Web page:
April 1, 2006

How To Clear The Room (Democrat Style)

The New York Times notes that the call to censure President Bush for his approval of a program to conduct surveillance on an enemy in wartime without treating it as a law-enforcement project has made lots of headlines but won few converts, even among Bush's opposition in the Senate. David Kirkpatrick reports that Russ Feingold's push to officially scold Bush has Democrats oddly silent:

Although few Senate Democrats have embraced the censure proposal and almost no one expects the Senate to adopt it, the notion that Democrats may seek to punish Mr. Bush has become a rallying cause to partisans on both sides of the political divide. Republicans called the hearing to give the proposal a full airing as their party sought to use the threat of Democratic punishment of the president to rally their conservative base.

Five Republicans at the hearing took turns attacking the idea as a reckless stunt that could embolden terrorists. Just two Democrats showed up to defend it, arguing that Congress needed to rein in the White House's expansive view of presidential power. The Democrats' star witness was John W. Dean, the former counsel to President Richard M. Nixon who divulged many of the details in the Watergate scandal.

Senator Russell D. Feingold, the Wisconsin Democrat who proposed the censure motion and is considering a 2008 presidential run, argued that the Bush administration's insistence that it needed no Congressional approval for its wiretapping program implied that "we no longer have a constitutional system consisting of three co-equal branches of government; we have a monarchy."

"If we in the Congress don't stand up for ourselves and for the American people, we become complicit in the lawbreaking," Mr. Feingold said.

Here, I think, is the crux of the problem for the Democrats. First, in the hearing itself, five former FISA jurists have told the Judiciary Committee that Congress cannot strip the president of his powers granted by the Constitution to defend the nation in wartime, no matter how many laws they pass -- and that to the extent that FISA does so, it is unconstitutional. Conducting intelligence on a wartime enemy has always been part of any military response, including (and especially) their attempts to communicate to agents within the US. Both Truong and in re Sealed Case, discussed at length at Power Line and joined by liberal legal scholars such as Cass Sunstein, back the FISA judges that appeared this week.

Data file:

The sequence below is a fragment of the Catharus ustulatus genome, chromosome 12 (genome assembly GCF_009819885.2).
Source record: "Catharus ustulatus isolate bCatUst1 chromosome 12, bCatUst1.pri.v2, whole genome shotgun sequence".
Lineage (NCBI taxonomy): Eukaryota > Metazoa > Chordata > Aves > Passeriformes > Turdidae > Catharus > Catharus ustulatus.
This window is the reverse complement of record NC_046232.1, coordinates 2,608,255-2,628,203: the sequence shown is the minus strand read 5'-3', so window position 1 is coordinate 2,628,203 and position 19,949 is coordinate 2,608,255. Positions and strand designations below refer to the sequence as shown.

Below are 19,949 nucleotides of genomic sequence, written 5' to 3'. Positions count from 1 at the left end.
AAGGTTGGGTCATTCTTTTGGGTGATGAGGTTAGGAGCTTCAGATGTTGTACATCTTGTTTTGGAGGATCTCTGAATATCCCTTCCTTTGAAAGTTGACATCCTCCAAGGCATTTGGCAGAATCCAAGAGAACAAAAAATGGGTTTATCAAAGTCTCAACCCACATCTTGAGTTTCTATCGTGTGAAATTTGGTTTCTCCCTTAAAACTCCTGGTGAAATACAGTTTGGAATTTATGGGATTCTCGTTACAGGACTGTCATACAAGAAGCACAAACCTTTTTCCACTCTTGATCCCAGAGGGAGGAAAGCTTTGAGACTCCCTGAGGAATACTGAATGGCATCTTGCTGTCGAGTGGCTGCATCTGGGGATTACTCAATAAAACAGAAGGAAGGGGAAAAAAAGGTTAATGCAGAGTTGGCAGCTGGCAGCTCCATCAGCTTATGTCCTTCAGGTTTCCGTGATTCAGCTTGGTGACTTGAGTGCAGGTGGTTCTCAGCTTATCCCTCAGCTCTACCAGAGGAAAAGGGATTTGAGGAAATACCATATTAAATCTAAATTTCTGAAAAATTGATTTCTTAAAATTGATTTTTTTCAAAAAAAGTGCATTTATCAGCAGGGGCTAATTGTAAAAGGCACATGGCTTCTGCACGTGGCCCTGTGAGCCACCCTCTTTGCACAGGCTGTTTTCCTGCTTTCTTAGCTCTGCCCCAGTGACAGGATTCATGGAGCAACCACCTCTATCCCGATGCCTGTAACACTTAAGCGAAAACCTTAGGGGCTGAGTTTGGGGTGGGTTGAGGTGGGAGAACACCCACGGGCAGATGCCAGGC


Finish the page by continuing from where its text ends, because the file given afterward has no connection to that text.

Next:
Beyond that, the problem Feingold faces is that Congress had been briefed about the program since its inception. Leading Democrats on the relevant committees knew full well about this program and its implications starting in late 2001. None objected in any serious manner to the program's existence, tactics, or goals, and only mildly objected on occasion about its reach -- after which the NSA suspended it, retooled the parameters to meet the objections, and then restarted it. When Feingold talks about complicity, the Democrats understand what that means, and they're not keen to throw themselves on a political pyre just to help Feingold gain momentum for a presidential run in 2008.